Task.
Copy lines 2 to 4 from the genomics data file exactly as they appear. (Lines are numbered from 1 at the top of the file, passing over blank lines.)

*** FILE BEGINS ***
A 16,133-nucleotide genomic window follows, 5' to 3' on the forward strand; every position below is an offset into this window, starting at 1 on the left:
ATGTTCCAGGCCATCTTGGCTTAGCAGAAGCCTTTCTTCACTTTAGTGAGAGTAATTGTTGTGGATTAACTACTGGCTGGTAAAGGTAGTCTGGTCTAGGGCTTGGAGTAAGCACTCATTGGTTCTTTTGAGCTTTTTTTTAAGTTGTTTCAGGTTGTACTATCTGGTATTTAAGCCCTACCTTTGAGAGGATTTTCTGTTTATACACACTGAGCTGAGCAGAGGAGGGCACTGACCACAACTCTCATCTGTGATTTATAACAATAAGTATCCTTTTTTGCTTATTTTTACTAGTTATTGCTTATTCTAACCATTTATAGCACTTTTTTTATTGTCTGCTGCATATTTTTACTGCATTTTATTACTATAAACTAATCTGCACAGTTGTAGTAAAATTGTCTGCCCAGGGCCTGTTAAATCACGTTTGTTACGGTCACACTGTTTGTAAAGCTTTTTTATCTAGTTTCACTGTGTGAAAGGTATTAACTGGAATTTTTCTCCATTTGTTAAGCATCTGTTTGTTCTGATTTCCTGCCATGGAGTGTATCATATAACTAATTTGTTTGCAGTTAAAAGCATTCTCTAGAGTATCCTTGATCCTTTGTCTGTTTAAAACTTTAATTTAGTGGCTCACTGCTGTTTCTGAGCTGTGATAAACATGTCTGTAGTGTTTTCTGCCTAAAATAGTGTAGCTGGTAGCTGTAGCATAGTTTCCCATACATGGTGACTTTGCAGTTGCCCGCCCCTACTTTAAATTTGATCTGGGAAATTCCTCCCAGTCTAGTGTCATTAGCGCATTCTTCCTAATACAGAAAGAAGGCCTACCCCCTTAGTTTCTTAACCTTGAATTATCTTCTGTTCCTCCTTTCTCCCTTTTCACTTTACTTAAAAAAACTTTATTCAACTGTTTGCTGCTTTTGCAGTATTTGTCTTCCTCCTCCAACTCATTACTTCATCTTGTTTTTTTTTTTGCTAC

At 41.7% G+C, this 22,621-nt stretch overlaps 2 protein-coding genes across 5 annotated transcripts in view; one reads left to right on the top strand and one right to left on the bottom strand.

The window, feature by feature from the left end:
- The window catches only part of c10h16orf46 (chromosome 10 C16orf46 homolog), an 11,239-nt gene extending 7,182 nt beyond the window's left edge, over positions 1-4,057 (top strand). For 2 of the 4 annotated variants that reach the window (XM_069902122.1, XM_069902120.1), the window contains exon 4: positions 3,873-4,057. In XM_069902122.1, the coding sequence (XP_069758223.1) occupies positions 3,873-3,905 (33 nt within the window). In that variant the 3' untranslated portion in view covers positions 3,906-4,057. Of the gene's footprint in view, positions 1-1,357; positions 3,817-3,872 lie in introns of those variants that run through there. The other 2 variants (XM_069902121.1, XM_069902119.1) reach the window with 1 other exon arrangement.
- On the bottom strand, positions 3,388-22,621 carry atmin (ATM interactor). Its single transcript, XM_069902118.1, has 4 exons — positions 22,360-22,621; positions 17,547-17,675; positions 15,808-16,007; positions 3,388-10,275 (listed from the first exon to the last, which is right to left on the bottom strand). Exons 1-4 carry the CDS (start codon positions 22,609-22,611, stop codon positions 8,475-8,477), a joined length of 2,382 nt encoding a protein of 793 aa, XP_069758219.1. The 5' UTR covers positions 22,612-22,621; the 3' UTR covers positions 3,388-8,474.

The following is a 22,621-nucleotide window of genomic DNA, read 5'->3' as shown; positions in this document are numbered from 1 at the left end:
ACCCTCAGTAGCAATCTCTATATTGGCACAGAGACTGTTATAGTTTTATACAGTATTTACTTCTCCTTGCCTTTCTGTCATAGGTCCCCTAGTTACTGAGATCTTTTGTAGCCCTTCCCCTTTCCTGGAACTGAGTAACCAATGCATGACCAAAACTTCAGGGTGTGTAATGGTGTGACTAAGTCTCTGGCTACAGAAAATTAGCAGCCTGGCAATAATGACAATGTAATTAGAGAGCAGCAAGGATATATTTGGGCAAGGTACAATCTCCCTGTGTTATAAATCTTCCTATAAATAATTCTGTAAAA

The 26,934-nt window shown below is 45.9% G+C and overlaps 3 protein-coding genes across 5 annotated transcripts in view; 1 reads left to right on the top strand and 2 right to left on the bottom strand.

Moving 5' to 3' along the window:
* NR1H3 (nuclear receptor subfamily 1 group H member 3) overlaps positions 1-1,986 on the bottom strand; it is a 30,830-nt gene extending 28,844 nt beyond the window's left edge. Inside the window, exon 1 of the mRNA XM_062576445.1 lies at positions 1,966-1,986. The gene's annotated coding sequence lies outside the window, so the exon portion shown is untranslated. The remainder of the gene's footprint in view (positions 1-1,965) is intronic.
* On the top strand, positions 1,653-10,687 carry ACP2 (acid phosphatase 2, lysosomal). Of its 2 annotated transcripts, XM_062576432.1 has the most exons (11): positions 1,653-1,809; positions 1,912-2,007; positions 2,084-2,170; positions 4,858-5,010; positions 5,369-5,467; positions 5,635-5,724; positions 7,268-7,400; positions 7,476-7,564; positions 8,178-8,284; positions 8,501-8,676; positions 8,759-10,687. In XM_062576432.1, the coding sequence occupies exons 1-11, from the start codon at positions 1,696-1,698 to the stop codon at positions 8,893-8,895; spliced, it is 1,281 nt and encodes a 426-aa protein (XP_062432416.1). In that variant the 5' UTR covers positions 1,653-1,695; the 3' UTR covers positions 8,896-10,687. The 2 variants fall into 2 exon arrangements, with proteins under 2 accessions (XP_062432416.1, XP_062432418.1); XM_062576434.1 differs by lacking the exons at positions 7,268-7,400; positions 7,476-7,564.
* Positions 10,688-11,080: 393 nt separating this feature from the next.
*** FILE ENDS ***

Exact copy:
ATGTTCCAGGCCATCTTGGCTTAGCAGAAGCCTTTCTTCACTTTAGTGAGAGTAATTGTTGTGGATTAACTACTGGCTGGTAAAGGTAGTCTGGTCTAGGGCTTGGAGTAAGCACTCATTGGTTCTTTTGAGCTTTTTTTTAAGTTGTTTCAGGTTGTACTATCTGGTATTTAAGCCCTACCTTTGAGAGGATTTTCTGTTTATACACACTGAGCTGAGCAGAGGAGGGCACTGACCACAACTCTCATCTGTGATTTATAACAATAAGTATCCTTTTTTGCTTATTTTTACTAGTTATTGCTTATTCTAACCATTTATAGCACTTTTTTTATTGTCTGCTGCATATTTTTACTGCATTTTATTACTATAAACTAATCTGCACAGTTGTAGTAAAATTGTCTGCCCAGGGCCTGTTAAATCACGTTTGTTACGGTCACACTGTTTGTAAAGCTTTTTTATCTAGTTTCACTGTGTGAAAGGTATTAACTGGAATTTTTCTCCATTTGTTAAGCATCTGTTTGTTCTGATTTCCTGCCATGGAGTGTATCATATAACTAATTTGTTTGCAGTTAAAAGCATTCTCTAGAGTATCCTTGATCCTTTGTCTGTTTAAAACTTTAATTTAGTGGCTCACTGCTGTTTCTGAGCTGTGATAAACATGTCTGTAGTGTTTTCTGCCTAAAATAGTGTAGCTGGTAGCTGTAGCATAGTTTCCCATACATGGTGACTTTGCAGTTGCCCGCCCCTACTTTAAATTTGATCTGGGAAATTCCTCCCAGTCTAGTGTCATTAGCGCATTCTTCCTAATACAGAAAGAAGGCCTACCCCCTTAGTTTCTTAACCTTGAATTATCTTCTGTTCCTCCTTTCTCCCTTTTCACTTTACTTAAAAAAACTTTATTCAACTGTTTGCTGCTTTTGCAGTATTTGTCTTCCTCCTCCAACTCATTACTTCATCTTGTTTTTTTTTTTGCTAC

At 41.7% G+C, this 22,621-nt stretch overlaps 2 protein-coding genes across 5 annotated transcripts in view; one reads left to right on the top strand and one right to left on the bottom strand.

The window, feature by feature from the left end: